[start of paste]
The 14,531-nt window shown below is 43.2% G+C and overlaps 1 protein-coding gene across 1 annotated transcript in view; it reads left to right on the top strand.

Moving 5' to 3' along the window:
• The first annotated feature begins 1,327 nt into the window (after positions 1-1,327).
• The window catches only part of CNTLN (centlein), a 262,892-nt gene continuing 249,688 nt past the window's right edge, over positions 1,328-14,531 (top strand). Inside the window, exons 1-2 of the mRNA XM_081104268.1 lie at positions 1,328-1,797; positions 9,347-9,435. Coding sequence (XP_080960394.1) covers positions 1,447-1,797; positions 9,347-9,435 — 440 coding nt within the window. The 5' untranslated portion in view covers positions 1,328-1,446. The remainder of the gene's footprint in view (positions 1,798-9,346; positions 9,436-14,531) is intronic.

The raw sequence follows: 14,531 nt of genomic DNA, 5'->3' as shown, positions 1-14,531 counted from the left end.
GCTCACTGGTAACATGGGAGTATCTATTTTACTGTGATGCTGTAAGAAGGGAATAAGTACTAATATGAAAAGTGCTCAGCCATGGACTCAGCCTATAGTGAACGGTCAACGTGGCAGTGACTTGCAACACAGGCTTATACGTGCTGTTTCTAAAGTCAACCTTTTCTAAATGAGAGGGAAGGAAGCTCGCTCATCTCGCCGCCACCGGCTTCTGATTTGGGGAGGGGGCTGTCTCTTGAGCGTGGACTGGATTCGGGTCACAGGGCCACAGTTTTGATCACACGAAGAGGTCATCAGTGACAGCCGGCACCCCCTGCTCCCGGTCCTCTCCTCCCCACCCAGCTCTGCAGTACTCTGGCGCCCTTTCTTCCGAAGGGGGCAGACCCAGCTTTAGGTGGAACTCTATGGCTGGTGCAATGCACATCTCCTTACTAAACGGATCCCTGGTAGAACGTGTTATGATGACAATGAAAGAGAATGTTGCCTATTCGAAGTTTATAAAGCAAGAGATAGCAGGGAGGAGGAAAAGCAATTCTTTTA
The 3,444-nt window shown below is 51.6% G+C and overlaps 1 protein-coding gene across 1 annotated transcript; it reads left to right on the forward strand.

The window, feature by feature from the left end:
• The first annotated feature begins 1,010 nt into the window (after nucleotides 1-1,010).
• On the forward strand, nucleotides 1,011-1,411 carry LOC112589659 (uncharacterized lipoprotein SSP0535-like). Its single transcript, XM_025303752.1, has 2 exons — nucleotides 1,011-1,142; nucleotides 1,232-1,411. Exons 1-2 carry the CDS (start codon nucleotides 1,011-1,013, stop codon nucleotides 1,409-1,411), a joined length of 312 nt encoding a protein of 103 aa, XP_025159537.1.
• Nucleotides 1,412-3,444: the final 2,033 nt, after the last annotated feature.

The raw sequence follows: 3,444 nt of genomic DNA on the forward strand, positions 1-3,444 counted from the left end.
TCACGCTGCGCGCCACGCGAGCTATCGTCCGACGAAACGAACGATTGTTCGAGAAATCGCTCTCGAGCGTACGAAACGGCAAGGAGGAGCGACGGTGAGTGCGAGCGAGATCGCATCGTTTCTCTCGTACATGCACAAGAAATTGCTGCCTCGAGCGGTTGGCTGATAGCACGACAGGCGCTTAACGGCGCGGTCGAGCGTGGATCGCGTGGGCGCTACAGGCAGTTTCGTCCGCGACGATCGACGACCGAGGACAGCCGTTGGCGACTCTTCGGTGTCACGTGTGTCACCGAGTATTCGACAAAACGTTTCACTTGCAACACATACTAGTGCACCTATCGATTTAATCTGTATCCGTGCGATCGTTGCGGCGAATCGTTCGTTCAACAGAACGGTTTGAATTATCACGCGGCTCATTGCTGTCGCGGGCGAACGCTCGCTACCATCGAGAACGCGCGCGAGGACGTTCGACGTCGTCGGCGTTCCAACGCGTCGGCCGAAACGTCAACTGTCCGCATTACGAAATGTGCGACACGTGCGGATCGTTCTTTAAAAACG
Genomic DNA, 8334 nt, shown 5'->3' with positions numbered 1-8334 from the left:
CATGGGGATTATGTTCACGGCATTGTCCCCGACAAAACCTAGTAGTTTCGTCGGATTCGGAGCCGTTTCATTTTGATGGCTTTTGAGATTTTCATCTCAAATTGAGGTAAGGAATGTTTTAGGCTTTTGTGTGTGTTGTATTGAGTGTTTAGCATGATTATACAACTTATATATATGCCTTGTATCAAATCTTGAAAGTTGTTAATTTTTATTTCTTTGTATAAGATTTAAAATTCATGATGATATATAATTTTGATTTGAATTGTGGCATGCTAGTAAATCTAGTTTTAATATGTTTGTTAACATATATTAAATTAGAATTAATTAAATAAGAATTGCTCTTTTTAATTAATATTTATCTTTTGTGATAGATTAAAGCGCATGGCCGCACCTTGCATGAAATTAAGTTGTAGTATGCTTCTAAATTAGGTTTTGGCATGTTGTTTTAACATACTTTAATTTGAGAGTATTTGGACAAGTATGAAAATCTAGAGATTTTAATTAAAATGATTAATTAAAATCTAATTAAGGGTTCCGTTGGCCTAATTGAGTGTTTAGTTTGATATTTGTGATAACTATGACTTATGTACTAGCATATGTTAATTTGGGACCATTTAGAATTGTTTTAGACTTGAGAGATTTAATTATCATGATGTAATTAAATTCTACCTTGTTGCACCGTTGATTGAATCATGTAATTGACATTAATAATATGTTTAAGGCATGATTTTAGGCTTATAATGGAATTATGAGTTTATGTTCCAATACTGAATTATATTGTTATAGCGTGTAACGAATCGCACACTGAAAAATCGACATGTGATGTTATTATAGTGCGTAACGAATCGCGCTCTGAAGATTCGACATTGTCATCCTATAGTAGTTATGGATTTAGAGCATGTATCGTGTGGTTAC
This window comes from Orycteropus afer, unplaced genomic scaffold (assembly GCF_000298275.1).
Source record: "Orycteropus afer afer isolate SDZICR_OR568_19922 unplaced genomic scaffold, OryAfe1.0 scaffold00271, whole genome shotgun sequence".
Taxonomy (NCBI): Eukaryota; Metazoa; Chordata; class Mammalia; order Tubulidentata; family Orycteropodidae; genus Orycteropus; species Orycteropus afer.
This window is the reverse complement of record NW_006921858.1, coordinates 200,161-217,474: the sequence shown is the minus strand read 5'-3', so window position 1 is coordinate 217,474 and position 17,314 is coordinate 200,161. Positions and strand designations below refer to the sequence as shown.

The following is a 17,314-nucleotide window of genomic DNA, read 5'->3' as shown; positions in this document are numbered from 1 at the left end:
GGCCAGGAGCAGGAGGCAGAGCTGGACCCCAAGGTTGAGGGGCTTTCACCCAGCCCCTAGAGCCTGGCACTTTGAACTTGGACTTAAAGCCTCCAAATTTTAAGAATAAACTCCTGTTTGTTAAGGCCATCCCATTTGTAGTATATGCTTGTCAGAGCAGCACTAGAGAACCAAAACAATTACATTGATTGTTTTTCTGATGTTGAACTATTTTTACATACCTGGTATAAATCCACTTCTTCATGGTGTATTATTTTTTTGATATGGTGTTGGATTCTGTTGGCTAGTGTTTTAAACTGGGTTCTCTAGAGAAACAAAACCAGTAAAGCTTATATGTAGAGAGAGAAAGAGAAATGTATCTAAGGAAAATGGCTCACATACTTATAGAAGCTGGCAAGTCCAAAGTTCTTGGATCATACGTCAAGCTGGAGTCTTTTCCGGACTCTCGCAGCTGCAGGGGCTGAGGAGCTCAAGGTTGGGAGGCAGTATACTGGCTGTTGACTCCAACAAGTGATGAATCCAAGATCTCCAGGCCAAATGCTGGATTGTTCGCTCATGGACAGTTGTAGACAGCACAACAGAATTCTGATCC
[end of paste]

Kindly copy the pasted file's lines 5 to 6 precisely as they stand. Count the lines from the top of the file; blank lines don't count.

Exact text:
The raw sequence follows: 14,531 nt of genomic DNA, 5'->3' as shown, positions 1-14,531 counted from the left end.
GCTCACTGGTAACATGGGAGTATCTATTTTACTGTGATGCTGTAAGAAGGGAATAAGTACTAATATGAAAAGTGCTCAGCCATGGACTCAGCCTATAGTGAACGGTCAACGTGGCAGTGACTTGCAACACAGGCTTATACGTGCTGTTTCTAAAGTCAACCTTTTCTAAATGAGAGGGAAGGAAGCTCGCTCATCTCGCCGCCACCGGCTTCTGATTTGGGGAGGGGGCTGTCTCTTGAGCGTGGACTGGATTCGGGTCACAGGGCCACAGTTTTGATCACACGAAGAGGTCATCAGTGACAGCCGGCACCCCCTGCTCCCGGTCCTCTCCTCCCCACCCAGCTCTGCAGTACTCTGGCGCCCTTTCTTCCGAAGGGGGCAGACCCAGCTTTAGGTGGAACTCTATGGCTGGTGCAATGCACATCTCCTTACTAAACGGATCCCTGGTAGAACGTGTTATGATGACAATGAAAGAGAATGTTGCCTATTCGAAGTTTATAAAGCAAGAGATAGCAGGGAGGAGGAAAAGCAATTCTTTTA